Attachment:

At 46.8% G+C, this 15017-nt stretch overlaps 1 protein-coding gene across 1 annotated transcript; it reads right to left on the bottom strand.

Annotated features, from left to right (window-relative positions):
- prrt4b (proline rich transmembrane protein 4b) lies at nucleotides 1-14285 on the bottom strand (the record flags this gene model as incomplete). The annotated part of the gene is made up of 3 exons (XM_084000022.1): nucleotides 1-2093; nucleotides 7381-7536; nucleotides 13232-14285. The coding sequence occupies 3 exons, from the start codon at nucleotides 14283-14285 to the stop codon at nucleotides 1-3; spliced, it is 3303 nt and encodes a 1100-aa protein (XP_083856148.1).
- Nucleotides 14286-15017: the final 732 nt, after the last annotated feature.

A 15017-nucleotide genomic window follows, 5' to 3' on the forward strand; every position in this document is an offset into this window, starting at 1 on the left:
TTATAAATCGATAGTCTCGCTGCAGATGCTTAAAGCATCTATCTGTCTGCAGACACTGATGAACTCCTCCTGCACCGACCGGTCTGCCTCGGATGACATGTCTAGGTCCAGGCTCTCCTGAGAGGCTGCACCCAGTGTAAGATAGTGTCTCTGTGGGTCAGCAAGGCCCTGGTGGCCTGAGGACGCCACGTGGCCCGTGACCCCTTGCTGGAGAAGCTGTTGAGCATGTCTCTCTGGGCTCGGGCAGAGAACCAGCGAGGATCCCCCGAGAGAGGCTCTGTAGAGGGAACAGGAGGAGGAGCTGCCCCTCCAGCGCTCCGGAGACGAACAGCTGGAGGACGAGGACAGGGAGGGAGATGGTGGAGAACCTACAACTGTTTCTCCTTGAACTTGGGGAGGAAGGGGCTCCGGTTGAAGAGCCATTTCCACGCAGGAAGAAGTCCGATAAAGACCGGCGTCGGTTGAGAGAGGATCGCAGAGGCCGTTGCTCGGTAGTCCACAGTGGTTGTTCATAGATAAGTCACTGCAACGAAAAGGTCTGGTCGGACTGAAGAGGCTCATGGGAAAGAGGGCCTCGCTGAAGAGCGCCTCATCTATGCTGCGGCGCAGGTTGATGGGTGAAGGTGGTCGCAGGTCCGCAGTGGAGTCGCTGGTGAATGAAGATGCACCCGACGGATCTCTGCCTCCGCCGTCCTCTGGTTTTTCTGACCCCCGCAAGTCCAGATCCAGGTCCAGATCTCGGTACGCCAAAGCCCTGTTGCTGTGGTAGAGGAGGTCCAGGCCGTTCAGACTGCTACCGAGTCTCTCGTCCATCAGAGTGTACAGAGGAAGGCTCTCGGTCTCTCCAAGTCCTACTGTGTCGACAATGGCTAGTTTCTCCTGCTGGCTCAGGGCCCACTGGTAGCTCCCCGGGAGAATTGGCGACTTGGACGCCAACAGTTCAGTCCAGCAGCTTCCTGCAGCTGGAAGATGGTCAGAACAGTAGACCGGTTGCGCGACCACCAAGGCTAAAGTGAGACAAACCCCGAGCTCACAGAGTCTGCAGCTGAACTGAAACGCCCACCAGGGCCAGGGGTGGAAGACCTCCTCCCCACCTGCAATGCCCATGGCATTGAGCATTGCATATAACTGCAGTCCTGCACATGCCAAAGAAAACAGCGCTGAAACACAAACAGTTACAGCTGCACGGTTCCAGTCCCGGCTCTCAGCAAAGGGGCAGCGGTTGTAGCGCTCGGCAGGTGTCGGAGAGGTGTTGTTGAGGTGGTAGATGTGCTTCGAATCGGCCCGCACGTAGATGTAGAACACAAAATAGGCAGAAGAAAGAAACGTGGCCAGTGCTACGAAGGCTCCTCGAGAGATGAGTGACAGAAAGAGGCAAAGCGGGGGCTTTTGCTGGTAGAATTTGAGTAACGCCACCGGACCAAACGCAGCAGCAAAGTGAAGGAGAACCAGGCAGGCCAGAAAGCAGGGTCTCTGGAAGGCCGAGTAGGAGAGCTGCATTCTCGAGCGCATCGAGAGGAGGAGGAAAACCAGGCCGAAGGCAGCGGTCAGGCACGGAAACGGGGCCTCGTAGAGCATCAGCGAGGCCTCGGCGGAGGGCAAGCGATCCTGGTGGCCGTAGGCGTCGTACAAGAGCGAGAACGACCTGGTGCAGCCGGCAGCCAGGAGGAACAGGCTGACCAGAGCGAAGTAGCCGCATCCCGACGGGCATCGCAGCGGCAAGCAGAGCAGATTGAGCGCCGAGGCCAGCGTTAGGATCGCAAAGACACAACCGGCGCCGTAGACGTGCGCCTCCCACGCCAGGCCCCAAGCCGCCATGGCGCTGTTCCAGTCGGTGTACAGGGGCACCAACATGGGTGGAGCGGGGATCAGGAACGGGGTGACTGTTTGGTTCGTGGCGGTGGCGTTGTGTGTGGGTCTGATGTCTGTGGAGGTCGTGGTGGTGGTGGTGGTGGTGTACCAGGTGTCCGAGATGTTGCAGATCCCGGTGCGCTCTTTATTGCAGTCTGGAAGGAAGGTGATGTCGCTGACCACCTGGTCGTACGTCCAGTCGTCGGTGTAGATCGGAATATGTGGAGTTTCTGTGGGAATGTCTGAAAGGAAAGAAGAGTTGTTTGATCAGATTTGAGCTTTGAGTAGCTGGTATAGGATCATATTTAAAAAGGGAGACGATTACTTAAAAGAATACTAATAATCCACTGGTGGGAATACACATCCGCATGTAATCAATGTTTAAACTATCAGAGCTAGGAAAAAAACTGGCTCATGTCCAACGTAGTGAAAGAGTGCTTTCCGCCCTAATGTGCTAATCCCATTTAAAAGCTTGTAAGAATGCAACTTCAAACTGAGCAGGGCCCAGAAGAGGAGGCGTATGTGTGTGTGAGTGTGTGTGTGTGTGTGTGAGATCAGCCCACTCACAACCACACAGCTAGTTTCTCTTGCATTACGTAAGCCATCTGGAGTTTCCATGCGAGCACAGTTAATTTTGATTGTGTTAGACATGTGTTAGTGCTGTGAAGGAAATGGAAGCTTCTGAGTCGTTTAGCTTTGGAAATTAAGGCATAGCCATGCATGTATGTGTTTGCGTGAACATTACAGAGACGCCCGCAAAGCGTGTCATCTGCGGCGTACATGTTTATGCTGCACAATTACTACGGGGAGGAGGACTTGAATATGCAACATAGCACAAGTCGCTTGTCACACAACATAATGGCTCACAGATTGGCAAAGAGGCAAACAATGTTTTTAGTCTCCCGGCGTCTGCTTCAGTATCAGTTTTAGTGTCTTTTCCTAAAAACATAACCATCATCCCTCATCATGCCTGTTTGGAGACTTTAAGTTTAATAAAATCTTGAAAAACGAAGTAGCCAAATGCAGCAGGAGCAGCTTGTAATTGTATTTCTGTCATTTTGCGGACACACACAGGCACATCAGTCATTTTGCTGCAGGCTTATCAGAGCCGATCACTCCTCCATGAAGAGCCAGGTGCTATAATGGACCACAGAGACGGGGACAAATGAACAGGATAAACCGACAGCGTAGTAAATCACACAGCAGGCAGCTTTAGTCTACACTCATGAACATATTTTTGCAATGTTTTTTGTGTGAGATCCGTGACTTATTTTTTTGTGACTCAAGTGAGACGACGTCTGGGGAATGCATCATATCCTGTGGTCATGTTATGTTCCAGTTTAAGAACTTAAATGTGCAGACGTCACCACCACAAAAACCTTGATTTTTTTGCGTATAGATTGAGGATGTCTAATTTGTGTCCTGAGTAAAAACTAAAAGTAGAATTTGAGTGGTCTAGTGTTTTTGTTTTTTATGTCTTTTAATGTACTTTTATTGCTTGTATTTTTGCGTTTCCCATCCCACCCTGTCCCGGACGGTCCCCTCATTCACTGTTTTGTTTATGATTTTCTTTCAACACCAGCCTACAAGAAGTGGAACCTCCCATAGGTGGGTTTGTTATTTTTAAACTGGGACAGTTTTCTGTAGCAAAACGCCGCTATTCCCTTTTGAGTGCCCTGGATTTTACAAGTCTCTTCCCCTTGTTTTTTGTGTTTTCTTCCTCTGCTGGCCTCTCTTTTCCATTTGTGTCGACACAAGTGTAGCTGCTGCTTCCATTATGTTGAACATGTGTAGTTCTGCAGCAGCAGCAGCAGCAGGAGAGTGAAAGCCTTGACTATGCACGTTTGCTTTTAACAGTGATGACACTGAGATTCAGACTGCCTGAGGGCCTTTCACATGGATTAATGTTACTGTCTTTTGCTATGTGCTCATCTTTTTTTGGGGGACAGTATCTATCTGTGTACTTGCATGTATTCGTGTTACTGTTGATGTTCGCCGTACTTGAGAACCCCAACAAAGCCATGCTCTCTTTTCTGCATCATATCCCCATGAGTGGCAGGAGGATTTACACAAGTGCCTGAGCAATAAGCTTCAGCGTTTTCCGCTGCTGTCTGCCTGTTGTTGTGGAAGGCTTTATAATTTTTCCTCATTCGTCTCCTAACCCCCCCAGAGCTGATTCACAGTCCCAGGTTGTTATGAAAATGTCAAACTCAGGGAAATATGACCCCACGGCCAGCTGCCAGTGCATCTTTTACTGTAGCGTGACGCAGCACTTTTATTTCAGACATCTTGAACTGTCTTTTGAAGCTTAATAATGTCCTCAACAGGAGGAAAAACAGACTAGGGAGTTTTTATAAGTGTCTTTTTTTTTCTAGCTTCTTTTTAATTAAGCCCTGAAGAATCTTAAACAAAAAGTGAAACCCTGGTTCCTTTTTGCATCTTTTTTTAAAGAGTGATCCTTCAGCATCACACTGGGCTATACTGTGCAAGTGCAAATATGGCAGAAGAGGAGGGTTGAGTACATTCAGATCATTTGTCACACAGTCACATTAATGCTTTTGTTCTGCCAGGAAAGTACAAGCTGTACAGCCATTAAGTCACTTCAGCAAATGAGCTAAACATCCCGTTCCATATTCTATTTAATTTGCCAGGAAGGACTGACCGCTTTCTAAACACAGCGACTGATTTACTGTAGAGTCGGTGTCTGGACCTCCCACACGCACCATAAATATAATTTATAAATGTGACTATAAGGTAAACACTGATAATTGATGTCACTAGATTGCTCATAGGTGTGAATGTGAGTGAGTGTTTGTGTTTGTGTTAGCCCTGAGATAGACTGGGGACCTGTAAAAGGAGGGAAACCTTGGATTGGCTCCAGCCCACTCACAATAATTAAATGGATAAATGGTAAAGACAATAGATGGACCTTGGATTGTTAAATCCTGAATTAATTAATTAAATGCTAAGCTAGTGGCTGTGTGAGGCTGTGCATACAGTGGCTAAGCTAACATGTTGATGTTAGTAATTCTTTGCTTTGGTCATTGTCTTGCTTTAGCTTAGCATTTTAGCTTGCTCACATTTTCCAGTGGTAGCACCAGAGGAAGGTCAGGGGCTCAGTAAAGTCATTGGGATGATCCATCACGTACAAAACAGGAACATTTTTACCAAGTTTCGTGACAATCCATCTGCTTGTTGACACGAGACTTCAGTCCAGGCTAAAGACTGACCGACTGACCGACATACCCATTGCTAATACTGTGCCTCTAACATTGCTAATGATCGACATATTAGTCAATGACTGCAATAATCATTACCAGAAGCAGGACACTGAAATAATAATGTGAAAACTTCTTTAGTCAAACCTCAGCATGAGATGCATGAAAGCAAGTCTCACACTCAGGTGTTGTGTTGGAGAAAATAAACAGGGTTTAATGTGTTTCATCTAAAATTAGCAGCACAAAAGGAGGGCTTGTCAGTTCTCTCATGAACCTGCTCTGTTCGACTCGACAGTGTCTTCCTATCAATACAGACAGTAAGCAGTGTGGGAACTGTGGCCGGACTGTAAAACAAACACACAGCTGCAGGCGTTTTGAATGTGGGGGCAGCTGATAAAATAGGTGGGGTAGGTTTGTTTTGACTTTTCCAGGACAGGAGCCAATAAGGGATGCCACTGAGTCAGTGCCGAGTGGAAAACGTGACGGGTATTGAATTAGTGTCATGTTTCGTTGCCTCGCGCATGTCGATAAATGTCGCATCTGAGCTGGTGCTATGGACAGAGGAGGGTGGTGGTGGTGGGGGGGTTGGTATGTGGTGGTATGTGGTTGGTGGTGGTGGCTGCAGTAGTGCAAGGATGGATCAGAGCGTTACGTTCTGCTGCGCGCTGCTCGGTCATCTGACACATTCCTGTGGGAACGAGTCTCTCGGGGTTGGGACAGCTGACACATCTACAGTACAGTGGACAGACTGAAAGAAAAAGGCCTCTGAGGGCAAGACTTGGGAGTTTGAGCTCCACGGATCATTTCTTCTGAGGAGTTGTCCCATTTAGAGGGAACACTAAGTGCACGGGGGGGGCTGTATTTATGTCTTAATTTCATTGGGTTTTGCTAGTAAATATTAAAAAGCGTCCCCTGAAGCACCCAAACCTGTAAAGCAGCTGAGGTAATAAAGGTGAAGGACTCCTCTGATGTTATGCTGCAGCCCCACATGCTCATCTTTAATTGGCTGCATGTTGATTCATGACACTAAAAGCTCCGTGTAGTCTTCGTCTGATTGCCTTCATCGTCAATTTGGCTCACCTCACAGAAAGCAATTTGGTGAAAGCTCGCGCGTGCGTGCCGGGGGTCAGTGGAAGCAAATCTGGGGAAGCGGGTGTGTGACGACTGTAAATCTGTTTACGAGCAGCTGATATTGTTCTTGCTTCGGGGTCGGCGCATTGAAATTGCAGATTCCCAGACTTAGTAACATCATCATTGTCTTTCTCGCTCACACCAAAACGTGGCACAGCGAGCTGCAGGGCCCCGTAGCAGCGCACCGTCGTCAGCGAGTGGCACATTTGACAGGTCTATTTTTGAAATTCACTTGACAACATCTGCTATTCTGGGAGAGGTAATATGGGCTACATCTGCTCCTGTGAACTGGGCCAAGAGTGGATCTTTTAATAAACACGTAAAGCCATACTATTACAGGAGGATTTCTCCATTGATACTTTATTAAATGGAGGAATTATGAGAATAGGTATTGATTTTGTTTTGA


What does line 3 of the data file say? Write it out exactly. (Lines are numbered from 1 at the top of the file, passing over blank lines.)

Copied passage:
- prrt4b (proline rich transmembrane protein 4b) lies at nucleotides 1-14285 on the bottom strand (the record flags this gene model as incomplete). The annotated part of the gene is made up of 3 exons (XM_084000022.1): nucleotides 1-2093; nucleotides 7381-7536; nucleotides 13232-14285. The coding sequence occupies 3 exons, from the start codon at nucleotides 14283-14285 to the stop codon at nucleotides 1-3; spliced, it is 3303 nt and encodes a 1100-aa protein (XP_083856148.1).